The Global Food Price Crisis and China-World Rice Market Integration: A Spatial-Temporal Rational Expectations Equilibrium Model
In this paper, we examine how China, the world’s largest rice producer and consumer, would affect the international rice market if it liberalized its trade in rice and became more fully integrated into the global rice market. The impacts of trade liberalization are estimated using a spatial-temporal rational expectations model of the world rice market characterized by four interdependent markets with stochastic production patterns, constant-elasticity demands, expected-profit maximizing private speculative storers, and government stockpiling authorities. The results show that full entry by China into the world rice market will substantially reduce and stabilize the world rice price, reducing the risk faced by major importers, particularly price spikes caused by restrictive trade policies implemented by major exporters.
|Date of creation:||2013|
|Date of revision:|
|Contact details of provider:|| Postal: 555 East Wells Street, Suite 1100, Milwaukee, Wisconsin 53202|
Phone: (414) 918-3190
Fax: (414) 276-3349
Web page: http://www.aaea.org
More information through EDIRC
References listed on IDEAS
Please report citation or reference errors to , or , if you are the registered author of the cited work, log in to your RePEc Author Service profile, click on "citations" and make appropriate adjustments.:
- Brennan, Donna C., 2003. "Price dynamics in the Bangladesh rice market: implications for public intervention," Agricultural Economics of Agricultural Economists, International Association of Agricultural Economists, vol. 29(1), July.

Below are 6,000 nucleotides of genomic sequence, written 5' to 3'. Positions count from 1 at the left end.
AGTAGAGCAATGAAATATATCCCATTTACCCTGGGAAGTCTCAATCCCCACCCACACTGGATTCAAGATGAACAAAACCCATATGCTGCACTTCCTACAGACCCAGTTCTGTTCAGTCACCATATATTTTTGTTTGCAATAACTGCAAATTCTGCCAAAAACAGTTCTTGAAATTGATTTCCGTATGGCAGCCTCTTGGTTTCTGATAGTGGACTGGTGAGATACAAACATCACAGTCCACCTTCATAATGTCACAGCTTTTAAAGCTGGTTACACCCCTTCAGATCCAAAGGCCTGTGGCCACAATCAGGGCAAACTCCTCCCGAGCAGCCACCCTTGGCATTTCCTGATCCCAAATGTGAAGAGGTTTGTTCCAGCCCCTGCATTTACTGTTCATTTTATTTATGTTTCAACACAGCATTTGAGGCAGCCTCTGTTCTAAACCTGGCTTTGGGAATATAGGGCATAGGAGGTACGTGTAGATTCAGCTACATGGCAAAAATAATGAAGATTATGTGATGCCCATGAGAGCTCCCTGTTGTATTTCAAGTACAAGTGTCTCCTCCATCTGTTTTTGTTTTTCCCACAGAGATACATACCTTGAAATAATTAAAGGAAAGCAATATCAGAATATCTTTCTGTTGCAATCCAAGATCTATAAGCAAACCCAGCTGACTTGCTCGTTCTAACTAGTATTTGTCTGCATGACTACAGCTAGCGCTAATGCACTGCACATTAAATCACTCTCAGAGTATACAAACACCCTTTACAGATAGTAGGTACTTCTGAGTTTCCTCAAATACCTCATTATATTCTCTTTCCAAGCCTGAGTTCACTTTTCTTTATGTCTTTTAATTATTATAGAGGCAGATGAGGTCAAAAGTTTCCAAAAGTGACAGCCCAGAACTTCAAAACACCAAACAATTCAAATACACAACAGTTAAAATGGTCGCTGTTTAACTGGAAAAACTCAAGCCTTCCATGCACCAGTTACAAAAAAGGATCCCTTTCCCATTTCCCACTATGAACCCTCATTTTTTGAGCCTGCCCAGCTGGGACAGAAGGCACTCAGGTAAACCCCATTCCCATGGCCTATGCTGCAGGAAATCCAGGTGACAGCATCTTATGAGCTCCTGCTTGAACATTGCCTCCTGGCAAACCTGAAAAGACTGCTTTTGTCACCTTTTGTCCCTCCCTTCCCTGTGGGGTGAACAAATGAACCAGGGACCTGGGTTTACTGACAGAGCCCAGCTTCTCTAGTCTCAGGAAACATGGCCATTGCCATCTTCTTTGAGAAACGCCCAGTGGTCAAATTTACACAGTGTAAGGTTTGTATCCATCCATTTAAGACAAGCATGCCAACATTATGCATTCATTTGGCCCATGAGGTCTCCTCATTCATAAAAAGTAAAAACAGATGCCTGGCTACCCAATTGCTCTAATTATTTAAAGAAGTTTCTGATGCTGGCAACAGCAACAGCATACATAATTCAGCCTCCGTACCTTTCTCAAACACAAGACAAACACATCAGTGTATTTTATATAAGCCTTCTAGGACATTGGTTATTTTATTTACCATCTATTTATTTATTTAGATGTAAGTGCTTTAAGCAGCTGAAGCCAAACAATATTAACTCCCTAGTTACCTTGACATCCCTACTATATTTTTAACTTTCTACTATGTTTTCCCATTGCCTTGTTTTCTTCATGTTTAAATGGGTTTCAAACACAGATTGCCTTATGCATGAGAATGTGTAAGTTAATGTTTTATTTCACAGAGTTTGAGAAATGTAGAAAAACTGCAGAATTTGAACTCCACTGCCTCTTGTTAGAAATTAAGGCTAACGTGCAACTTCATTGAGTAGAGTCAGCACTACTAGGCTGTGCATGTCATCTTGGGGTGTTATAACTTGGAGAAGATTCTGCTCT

- Shiva S. Makki & Luther G. Tweeten & Mario J. Miranda, 1996. "Wheat Storage and Trade in an Efficient Global Market," American Journal of Agricultural Economics, Agricultural and Applied Economics Association, vol. 78(4), pages 879-890.
- Donald F. Larson & Julian Lampietti & Christophe Gouel & Carlo Cafiero & John Roberts, 2014.
"Food Security and Storage in the Middle East and North Africa,"
World Bank Economic Review,
World Bank Group, vol. 28(1), pages 48-73.
- Larson, Donald F. & Lampietti, Julian & Gouel, Christophe & Cafiero, Carlo & Roberts, John, 2012. "Food security and storage in the Middle East and North Africa," Policy Research Working Paper Series 6031, The World Bank.
- Rozelle, Scott, et al, 2000. "Bureaucrat to Entrepreneur: The Changing Role of the State in China's Grain Economy," Economic Development and Cultural Change, University of Chicago Press, vol. 48(2), pages 227-52, January.
- Eugenio Bobenrieth & Brian Wright & Di Zeng, 2013. "Stocks-to-use ratios and prices as indicators of vulnerability to spikes in global cereal markets," Agricultural Economics, International Association of Agricultural Economists, vol. 44(s1), pages 43-52, November.
- Brennan, Donna, 2003. "Price dynamics in the Bangladesh rice market: implications for public intervention," Agricultural Economics, Blackwell, vol. 29(1), pages 15-25, July.
When requesting a correction, please mention this item's handle: RePEc:ags:aaea13:149965. See general information about how to correct material in RePEc.
For technical questions regarding this item, or to correct its authors, title, abstract, bibliographic or download information, contact: (AgEcon Search)
If you have authored this item and are not yet registered with RePEc, we encourage you to do it here. This allows to link your profile to this item. It also allows you to accept potential citations to this item that we are uncertain about.
If references are entirely missing, you can add them using this form.
If the full references list an item that is present in RePEc, but the system did not link to it, you can help with this form.
If you know of missing items citing this one, you can help us creating those links by adding the relevant references in the same way as above, for each refering item. If you are a registered author of this item, you may also want to check the "citations" tab in your profile, as there may be some citations waiting for confirmation.
Please note that corrections may take a couple of weeks to filter through the various RePEc services.